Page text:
Race day “number one” dawned early as the alarm went off a little after 3 a.m. You know you’ve found true love when your spouse is willing to get up at 3 a.m. on vacation to stand around and watch you run for hours on end. We loaded onto a bus at our hotel and headed for Epcot. Starting a race at Disney World is nothing short of magical. Mickey and all his pals are on hand as fireworks shoot up into the darkness and more than 25,000 runners surge forward onto the course. With the race starting just after 5:30 a.m., the majority of my half-marathon was run in darkness. But darkness doesn’t equal boredom, especially at the Happiest Place on Earth. The half-marathon course takes runners by marching bands, Disney characters, and through two theme parks. I had a great race and met my husband at the finish line just over two hours after I started.
Sunday morning was colder than Saturday, and we arrived at the race staging area much earlier than the day before. That meant less stress, but also more time standing around in the pre-dawn chill. The fireworks finally lit up the sky, and I made my way across the starting line. I was sluggish to say the least. My legs felt heavy, and the thought of running for the next four and a half hours weighed on me. My brain went into Negative Nelly mode and automatically calculated a five hour finish time. But then, I thought of the families involved with Inheritance of Hope. I was reminded of the journey they are on and what must be going through their minds on a daily basis. “Just keep moving,” I thought to myself. “Just stay upright and put one foot in front of the other.” The miles clicked by, and eventually the sun came up over the horizon and brought us a beautiful Florida day. I relaxed and decided that, Negative Nelly notwithstanding, I was going to have a great run and a good time. I saw my daughters’ favorite Disney characters along the course and stopped for photo after photo. What good is it to run through all four Disney theme parks and not have photographic evidence of the fun? By the time I hit mile 20, I felt like I was flying. I practically sprinted through the final miles and crossed the finish line in 4:28:50.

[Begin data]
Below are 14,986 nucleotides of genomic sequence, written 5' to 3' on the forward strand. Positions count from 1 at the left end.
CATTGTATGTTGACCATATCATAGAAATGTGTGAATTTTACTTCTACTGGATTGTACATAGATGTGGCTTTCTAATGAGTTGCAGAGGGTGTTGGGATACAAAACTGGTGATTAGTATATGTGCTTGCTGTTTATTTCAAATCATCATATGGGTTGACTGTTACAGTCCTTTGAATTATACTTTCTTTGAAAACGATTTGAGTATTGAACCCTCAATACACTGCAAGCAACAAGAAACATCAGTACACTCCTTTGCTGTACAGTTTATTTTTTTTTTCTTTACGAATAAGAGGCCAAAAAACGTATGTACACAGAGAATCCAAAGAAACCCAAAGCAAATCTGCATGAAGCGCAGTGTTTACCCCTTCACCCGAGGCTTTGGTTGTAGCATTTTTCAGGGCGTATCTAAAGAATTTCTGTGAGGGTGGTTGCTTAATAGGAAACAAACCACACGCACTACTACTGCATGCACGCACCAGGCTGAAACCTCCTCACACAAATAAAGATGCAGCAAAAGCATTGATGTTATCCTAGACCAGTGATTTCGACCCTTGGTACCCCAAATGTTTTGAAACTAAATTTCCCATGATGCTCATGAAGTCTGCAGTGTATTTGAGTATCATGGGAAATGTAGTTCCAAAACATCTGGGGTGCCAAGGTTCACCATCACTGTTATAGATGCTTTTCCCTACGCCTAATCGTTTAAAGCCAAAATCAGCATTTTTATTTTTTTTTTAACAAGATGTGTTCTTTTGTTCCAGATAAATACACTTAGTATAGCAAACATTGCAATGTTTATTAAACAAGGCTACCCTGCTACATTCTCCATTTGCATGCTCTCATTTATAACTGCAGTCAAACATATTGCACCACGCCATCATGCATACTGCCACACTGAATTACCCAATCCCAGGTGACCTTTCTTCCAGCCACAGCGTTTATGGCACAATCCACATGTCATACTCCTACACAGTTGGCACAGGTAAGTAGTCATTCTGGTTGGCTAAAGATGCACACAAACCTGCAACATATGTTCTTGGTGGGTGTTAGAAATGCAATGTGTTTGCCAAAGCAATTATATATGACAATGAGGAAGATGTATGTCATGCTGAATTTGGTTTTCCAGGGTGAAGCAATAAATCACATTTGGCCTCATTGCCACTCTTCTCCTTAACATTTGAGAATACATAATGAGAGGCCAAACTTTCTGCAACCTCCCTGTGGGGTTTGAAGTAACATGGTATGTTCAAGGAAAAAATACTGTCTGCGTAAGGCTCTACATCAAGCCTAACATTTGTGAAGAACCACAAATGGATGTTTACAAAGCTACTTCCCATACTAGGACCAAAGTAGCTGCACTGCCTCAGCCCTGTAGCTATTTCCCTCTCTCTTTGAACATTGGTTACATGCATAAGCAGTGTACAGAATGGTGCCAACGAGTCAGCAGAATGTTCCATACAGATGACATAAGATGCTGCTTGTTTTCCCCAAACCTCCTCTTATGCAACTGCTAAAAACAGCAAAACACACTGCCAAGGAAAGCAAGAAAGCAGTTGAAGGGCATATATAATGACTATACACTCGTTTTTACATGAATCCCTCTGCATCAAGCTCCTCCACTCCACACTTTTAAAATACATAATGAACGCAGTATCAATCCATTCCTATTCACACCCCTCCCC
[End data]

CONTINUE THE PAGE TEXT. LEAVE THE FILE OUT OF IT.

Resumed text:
As I look back on the entire experience I’m still in shock that I pulled it off. Everyone else in my life was confident that I would be handed that Goofy medal, and yet I doubted myself. I learned a valuable lesson during my races, one that will stick with me for many miles to come. We all have a race to run. Some of us are running to feel more alive, while others are running to stay alive. But no matter why we are on the course, the important thing to remember is that what happens along the way is just as important as finding your way to the finish.